It’s as if they weren’t abducted by the state and kept in a dungeon or a safe house, probably interrogated, in some cases tortured, and always threatened. It’s like they went to some rehab program from which they have come back fully reformed and compliant.

In the past year, hundreds of political activists in Karachi have been picked up, and some renounced their loyalties upon their return. They leave the country if they can; otherwise, they try to become unquestioning citizens. Maybe they are right. What good has ever come of talking about state abduction and torture and solitary confinement?



As Beijing promotes its brain power on the global stage, it must reassess how much it should control institutions that are supposed to come to their own conclusions

The term “think tank” may be new in China, but since ancient times the country’s rulers and aristocracy have had a tradition of valuing counsel from scholars and people with diverse backgrounds.

One such ruler was Lord Mengchang during the Warring States period more than 2,000 years ago. He supported up to 3,000 people as retainers in his home. He was known to take copious notes during many discussions while wining and dining his entourage and his family almost every night.

Now the Chinese leadership wants to emulate Mengchang by grooming think tanks with global influence to match its expanding economic clout in the international arena.

But while making great progress, China faces some internal challenges when it comes to fitting modern ideas about think tanks into its political culture, especially when the institutions express thoughts that are in conflict with the government.

Adapting to the New Globalization


BERKELEY – Around the world, countries are rethinking the terms of engagement in global trade. This is not all bad; in fact, acknowledgement of globalization’s disruptive effects on millions of advanced-economy workers is long overdue. But new trade policies must be based on a clear-eyed understanding of how globalization is evolving, not on a backward-looking vision based on the last 30 years.

Globalization has done the world a lot of good. Research from the McKinsey Global Institute shows that, thanks to global flows of goods, services, finance, data, and people, world GDP is more than 10% higher – some $7.8 trillion in 2014 alone – than it would have been had economies remained closed.

More interconnected countries capture the largest share of this added value. For example, the United States, which ranks third among 195 countries on MGI’s Connectedness Index, has done rather well. Emerging-market economies have also reaped major gains, using export-oriented industrialization as a springboard for rapid growth.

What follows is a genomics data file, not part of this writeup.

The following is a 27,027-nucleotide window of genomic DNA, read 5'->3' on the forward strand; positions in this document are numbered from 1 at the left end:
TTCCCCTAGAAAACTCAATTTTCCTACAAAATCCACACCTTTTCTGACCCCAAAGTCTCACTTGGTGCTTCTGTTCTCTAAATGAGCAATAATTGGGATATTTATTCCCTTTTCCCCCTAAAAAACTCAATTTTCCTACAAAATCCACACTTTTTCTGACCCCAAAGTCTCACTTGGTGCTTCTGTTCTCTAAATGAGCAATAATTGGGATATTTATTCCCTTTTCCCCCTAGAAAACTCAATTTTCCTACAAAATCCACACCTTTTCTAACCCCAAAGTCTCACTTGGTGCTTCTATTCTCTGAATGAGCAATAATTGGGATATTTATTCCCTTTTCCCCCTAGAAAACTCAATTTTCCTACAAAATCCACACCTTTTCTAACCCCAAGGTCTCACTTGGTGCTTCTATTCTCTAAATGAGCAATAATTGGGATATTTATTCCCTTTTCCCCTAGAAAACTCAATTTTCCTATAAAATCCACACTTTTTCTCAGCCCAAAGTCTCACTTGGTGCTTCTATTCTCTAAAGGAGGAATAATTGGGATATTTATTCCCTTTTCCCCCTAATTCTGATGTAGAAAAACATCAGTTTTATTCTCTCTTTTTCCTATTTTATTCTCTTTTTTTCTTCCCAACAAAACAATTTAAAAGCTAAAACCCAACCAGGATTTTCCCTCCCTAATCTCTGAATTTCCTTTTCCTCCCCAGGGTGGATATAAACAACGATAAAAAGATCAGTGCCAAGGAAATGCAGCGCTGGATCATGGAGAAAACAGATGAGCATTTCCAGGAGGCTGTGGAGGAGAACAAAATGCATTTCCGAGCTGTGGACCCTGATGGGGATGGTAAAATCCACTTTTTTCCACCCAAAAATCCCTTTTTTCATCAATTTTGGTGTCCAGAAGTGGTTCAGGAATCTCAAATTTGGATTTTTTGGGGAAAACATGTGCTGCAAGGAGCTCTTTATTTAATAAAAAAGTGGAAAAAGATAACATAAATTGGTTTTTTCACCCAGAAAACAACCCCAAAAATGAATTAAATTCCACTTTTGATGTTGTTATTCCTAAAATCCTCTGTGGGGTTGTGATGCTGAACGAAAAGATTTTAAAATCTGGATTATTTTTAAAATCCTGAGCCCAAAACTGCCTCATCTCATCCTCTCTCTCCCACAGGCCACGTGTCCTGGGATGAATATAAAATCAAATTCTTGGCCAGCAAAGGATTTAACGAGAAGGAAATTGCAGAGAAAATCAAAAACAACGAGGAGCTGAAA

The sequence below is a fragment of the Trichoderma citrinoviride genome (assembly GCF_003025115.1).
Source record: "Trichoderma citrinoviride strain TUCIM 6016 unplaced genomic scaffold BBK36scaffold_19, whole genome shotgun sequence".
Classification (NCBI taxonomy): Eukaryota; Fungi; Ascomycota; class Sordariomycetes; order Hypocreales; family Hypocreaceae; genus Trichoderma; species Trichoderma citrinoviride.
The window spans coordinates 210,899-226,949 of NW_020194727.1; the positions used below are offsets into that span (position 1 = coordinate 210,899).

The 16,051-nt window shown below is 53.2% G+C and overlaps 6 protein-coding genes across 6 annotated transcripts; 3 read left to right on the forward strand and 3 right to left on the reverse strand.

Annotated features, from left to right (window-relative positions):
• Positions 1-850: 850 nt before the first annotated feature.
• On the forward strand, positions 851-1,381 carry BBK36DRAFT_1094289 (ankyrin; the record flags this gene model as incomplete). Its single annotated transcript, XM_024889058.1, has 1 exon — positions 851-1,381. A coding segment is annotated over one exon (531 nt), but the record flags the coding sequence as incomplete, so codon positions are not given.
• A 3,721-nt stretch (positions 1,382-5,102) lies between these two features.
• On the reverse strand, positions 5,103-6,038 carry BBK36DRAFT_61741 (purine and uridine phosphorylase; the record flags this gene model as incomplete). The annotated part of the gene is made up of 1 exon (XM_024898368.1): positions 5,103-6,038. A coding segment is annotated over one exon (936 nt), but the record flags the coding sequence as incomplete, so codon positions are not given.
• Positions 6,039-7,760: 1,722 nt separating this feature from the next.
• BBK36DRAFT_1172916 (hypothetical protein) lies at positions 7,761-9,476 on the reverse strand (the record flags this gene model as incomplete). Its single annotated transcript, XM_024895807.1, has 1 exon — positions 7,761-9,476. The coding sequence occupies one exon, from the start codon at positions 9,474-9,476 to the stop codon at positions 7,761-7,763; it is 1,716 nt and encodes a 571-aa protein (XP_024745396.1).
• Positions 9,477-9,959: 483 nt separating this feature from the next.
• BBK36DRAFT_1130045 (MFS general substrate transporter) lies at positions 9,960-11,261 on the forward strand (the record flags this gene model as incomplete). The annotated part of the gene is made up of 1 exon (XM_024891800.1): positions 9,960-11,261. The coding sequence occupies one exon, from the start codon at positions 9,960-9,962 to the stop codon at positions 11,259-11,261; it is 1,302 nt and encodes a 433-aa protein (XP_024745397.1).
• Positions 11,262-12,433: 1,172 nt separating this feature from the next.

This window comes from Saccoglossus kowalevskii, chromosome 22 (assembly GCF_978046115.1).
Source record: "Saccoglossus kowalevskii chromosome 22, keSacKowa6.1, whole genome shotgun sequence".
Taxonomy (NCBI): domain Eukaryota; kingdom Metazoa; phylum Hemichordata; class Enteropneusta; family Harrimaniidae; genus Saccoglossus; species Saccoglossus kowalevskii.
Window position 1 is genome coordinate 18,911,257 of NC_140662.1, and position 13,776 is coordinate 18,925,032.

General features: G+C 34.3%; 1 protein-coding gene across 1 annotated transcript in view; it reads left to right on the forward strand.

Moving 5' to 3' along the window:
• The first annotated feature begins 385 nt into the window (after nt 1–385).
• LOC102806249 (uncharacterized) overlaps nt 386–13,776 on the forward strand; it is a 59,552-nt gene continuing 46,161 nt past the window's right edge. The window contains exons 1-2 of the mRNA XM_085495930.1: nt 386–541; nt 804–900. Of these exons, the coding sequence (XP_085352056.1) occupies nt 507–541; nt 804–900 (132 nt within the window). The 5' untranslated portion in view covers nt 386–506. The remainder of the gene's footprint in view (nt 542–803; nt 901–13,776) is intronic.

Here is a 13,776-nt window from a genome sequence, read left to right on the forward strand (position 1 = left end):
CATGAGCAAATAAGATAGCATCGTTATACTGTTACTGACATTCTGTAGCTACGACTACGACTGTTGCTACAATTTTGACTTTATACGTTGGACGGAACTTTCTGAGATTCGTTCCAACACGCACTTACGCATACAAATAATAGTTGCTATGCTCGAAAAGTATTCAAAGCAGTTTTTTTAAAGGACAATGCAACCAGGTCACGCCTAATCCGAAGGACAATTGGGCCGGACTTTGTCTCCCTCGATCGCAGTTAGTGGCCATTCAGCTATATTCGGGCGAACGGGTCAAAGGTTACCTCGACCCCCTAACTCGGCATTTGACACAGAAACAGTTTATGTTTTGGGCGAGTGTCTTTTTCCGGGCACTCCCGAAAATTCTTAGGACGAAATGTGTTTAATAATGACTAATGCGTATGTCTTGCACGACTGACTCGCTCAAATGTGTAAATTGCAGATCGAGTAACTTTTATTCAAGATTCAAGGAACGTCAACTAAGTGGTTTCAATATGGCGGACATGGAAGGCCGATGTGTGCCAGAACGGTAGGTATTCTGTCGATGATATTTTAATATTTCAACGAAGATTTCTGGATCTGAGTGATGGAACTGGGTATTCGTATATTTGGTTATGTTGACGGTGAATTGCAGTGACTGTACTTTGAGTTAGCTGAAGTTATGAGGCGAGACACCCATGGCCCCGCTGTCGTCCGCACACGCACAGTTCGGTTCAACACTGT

Yet, even as globalization has narrowed inequality among countries, it has aggravated income inequality within them. From 1998 to 2008, the middle class in advanced economies experienced no income growth, while incomes soared by nearly 70% for those at the top of the global income distribution. Top earners in the US, accounting for half of the global top 1%, reaped a significant share of globalization’s benefits.

The Technical Support Working Group: A Powerful Counterterrorism Tool

By Justin Siberell

A cropped image from the front cover of the Combating Terrorism Technical Support Office 2016 Review Book. 

The terrorism challenges we face continue to evolve at an exceptionally rapid pace, fueled by the tenacity and malicious creativity of our terrorist adversaries. While we cannot predict exactly what the terrorism landscape will look like one decade or even a year from now, we can be confident that harnessing science and technology will continue to be essential to delivering novel solutions for the global terrorism challenges that lie ahead.

I recently had the privilege of speaking to members of the Technical Support Working Group at their annual Threat Day in Washington, DC, to underscore the importance of science and technology tools in our counterterrorism efforts. This interagency event is held each year to provide participants an opportunity to better understand the common global threat picture, including the rise of violent extremism, the enemy's use of information technology and cyberspace, and the challenges we face from terrorism here in our homeland.

While the group’s name might sound complicated, its mission is critical to identify, prioritize, and coordinate interagency and international research as well as development requirements for technical solutions to combating terrorism. Through the Department of Defense’s Combating Terrorism Technical Support Office and with additional funding provided by the State Department (and other agencies), the Working Group rapidly develops technologies and equipment to meet the needs of the counterterrorism operational community. The Working Group also addresses joint international operational requirements through cooperative research and development agreements with major allies.